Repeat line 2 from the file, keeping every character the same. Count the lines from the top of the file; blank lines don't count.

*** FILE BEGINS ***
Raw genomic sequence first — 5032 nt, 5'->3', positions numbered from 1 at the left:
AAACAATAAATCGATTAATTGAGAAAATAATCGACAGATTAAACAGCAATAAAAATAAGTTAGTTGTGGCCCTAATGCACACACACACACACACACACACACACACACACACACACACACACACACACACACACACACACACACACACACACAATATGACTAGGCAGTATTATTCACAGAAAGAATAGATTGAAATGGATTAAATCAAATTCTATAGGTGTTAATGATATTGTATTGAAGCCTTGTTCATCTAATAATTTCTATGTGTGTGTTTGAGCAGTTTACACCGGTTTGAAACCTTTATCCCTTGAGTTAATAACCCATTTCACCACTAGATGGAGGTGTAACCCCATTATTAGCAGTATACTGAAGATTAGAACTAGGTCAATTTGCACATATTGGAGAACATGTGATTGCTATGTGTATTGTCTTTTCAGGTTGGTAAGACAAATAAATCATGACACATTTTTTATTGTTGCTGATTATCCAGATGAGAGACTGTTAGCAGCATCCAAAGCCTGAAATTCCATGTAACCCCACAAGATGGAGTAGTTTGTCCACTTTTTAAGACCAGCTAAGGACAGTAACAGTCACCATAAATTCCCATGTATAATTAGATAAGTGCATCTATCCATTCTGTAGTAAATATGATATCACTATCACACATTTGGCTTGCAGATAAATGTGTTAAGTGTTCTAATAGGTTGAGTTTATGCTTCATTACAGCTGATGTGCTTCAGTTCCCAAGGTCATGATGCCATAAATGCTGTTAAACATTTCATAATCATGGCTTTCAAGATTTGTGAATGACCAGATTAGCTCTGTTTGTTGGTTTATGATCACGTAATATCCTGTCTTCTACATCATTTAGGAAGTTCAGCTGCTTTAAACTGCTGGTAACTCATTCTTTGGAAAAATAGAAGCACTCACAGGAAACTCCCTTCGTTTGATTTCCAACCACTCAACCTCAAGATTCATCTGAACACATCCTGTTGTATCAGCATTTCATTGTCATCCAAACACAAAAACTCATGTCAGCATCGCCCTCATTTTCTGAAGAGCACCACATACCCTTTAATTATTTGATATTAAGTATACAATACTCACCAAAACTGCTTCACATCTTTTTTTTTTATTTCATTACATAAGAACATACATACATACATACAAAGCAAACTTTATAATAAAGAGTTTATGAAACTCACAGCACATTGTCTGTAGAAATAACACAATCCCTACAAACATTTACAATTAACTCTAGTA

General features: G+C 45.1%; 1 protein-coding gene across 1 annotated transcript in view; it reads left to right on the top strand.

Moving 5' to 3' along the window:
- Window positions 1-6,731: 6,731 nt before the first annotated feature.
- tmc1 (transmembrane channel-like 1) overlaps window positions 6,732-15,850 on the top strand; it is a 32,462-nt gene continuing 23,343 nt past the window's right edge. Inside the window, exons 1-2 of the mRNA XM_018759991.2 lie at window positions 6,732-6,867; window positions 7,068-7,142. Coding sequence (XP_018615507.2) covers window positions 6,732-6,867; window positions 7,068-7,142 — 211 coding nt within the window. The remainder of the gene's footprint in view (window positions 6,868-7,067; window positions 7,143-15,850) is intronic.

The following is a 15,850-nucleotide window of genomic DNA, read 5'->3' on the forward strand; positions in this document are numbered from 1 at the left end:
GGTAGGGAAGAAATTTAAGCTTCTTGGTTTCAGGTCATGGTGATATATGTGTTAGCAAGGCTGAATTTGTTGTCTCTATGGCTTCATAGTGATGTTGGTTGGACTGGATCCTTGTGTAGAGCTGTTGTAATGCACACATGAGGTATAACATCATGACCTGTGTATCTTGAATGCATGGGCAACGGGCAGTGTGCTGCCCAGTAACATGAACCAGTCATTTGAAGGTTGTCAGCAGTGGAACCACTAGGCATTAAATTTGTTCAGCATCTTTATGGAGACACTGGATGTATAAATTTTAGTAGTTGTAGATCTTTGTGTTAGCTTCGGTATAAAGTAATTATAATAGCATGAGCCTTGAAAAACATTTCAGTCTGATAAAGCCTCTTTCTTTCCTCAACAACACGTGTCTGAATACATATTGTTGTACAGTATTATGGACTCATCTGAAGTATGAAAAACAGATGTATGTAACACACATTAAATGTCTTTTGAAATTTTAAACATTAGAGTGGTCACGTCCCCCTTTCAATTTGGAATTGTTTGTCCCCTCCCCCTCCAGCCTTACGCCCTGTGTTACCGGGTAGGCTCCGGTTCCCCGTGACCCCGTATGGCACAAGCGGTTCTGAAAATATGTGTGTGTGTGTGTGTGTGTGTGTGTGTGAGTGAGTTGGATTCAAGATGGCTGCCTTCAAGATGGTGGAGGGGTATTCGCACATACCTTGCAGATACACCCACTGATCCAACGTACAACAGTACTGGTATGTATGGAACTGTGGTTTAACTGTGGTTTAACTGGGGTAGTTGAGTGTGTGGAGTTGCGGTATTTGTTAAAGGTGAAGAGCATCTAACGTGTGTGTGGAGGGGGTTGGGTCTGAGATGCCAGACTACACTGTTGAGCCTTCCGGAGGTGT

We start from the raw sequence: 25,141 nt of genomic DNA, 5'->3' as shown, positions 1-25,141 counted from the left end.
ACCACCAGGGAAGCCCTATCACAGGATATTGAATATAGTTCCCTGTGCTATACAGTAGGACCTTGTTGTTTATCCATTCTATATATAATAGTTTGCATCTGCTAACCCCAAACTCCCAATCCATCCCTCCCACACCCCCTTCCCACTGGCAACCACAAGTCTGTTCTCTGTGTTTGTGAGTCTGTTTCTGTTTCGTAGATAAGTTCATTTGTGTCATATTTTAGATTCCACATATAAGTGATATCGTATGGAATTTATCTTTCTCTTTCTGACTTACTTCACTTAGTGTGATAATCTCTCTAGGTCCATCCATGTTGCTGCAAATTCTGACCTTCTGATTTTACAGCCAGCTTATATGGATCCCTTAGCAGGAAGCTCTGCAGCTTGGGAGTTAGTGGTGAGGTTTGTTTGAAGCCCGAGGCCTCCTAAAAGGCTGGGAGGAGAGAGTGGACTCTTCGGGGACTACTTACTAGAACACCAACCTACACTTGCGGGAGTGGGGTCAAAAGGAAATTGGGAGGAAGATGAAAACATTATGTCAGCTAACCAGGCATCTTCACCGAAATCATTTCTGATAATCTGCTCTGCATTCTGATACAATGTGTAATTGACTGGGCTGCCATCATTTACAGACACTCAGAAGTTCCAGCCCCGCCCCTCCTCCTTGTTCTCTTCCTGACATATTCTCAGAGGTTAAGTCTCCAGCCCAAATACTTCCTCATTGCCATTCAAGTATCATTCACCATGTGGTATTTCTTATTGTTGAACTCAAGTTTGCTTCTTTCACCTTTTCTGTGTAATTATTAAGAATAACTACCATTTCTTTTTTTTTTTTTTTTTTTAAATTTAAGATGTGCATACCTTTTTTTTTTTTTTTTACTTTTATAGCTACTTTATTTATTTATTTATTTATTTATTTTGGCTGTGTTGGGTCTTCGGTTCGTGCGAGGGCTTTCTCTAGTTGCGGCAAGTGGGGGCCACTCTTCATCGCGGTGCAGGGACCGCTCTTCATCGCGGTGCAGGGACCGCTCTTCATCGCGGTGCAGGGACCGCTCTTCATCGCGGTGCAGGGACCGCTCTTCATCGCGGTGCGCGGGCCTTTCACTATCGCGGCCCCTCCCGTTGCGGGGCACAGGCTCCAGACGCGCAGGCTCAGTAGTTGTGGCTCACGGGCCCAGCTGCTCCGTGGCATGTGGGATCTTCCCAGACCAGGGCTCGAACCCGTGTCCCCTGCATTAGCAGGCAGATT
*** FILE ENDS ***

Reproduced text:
AAACAATAAATCGATTAATTGAGAAAATAATCGACAGATTAAACAGCAATAAAAATAAGTTAGTTGTGGCCCTAATGCACACACACACACACACACACACACACACACACACACACACACACACACACACACACACACACACACACACACACAATATGACTAGGCAGTATTATTCACAGAAAGAATAGATTGAAATGGATTAAATCAAATTCTATAGGTGTTAATGATATTGTATTGAAGCCTTGTTCATCTAATAATTTCTATGTGTGTGTTTGAGCAGTTTACACCGGTTTGAAACCTTTATCCCTTGAGTTAATAACCCATTTCACCACTAGATGGAGGTGTAACCCCATTATTAGCAGTATACTGAAGATTAGAACTAGGTCAATTTGCACATATTGGAGAACATGTGATTGCTATGTGTATTGTCTTTTCAGGTTGGTAAGACAAATAAATCATGACACATTTTTTATTGTTGCTGATTATCCAGATGAGAGACTGTTAGCAGCATCCAAAGCCTGAAATTCCATGTAACCCCACAAGATGGAGTAGTTTGTCCACTTTTTAAGACCAGCTAAGGACAGTAACAGTCACCATAAATTCCCATGTATAATTAGATAAGTGCATCTATCCATTCTGTAGTAAATATGATATCACTATCACACATTTGGCTTGCAGATAAATGTGTTAAGTGTTCTAATAGGTTGAGTTTATGCTTCATTACAGCTGATGTGCTTCAGTTCCCAAGGTCATGATGCCATAAATGCTGTTAAACATTTCATAATCATGGCTTTCAAGATTTGTGAATGACCAGATTAGCTCTGTTTGTTGGTTTATGATCACGTAATATCCTGTCTTCTACATCATTTAGGAAGTTCAGCTGCTTTAAACTGCTGGTAACTCATTCTTTGGAAAAATAGAAGCACTCACAGGAAACTCCCTTCGTTTGATTTCCAACCACTCAACCTCAAGATTCATCTGAACACATCCTGTTGTATCAGCATTTCATTGTCATCCAAACACAAAAACTCATGTCAGCATCGCCCTCATTTTCTGAAGAGCACCACATACCCTTTAATTATTTGATATTAAGTATACAATACTCACCAAAACTGCTTCACATCTTTTTTTTTTATTTCATTACATAAGAACATACATACATACATACAAAGCAAACTTTATAATAAAGAGTTTATGAAACTCACAGCACATTGTCTGTAGAAATAACACAATCCCTACAAACATTTACAATTAACTCTAGTA